Random Number Generation

Many markets today depend on chaos and randomness, online games and sweepstakes, for example, work with it at all the time, and with the growth of these markets comes the need to simulate real-world randomness in computing environments, but can a computer generate really random numbers?

If you are an experienced programmer, you should already have the answer to this, “Just use a rand()“, technically the random functions of the all current languages are pseudo-random, that is, they are not totally random, they normally use seeds in an algorithm to generate the impression of randomness, by knowing the algorithm and where it withdraws its seeds its totally possible to predict the response of the algorithm.

#include <stdlib.h>

Int main () {
    Int randomNumber = rand(); // This is not a "true" random method

Psychology of RNG

The human mind tends to seek patterns and explanations for external effects, so no matter how well done and random the system is created, people will complain, this is exactly the greatest difficulty in testing an RNG functionality, as the result of the test can be affected by your positive or negative experiences.

It is equally true that if your system is flawed people will complain even more, especially if the RNG system influences them directly, as in a game that you are trying to pick up that rare item for days.

Why is a good RNG system important?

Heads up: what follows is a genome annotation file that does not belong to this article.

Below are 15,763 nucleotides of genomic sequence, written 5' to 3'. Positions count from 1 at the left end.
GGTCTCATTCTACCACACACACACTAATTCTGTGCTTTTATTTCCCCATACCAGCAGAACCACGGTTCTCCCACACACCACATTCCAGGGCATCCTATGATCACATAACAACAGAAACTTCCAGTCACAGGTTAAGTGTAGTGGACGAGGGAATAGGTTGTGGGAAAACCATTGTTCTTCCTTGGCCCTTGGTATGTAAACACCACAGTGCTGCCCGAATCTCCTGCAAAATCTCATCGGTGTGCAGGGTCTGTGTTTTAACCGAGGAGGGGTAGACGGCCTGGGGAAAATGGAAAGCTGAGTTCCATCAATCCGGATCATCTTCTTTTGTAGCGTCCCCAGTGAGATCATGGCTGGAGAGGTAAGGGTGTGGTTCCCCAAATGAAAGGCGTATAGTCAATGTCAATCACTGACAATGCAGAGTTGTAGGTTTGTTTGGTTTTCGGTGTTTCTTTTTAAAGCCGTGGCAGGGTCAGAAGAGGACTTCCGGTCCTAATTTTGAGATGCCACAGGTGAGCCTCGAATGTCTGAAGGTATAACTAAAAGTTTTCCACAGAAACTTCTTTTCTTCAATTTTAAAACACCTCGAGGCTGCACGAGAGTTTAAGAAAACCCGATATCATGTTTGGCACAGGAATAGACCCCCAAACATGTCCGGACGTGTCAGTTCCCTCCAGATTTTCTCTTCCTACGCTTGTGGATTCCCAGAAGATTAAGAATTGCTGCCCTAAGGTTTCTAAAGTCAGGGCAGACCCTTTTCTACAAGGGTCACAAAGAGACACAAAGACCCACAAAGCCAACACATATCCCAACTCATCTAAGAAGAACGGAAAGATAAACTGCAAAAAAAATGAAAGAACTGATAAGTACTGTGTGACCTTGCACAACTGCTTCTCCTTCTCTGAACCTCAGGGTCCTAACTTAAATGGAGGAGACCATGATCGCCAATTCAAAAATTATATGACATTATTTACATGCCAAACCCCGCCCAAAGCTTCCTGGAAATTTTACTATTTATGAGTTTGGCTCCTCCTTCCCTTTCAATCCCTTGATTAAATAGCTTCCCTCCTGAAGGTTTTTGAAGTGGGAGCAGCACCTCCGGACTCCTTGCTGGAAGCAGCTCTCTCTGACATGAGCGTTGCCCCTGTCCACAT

An excellent example for the importance of RNG implementations is the 2013 failure in the JAVA SecureRandom class that is implemented on Android systems, which did not exactly generate “random” numbers, which opened up a vulnerability in some Bitcoin wallets that were executed in Android environment, it was basically possible to predict the private keys of the wallets, which has generated lost money for many people, you can see more details here.

How to know if an RNG algorithm and quality?

Before we check the randomness algorithm we need to know if it is a pseudorandom algorithm or a “true” randomness algorithm, this can be clearly evidenced because true algorithms normally acquire sensor data and perform their algorithms based on them, that is, using randomness from the real environment to the algorithm, on the other hand pseudo-random algorithms usually use some time data, such as the current time or the keyboard response time, etc.

The bad news is that we can not prove that an RNG system is good, what we can do is prove that it is bad, we can perform several tests to ensure that the randomness is indeed good, being the main one of it simply pattern recognition. To make life easier for you today, we have some verification and validation software for RNG algorithms such as TestU01 and NIST, to ensure that an algorithm is not bad, we need to pass both, if possible, and more specific tests later.

About the author

Kassio Khaleb

My name is Kassio Khaleb. I'm a web developer, MCP microsoft and software engineer from Brazil. With focus in back-end technologies.

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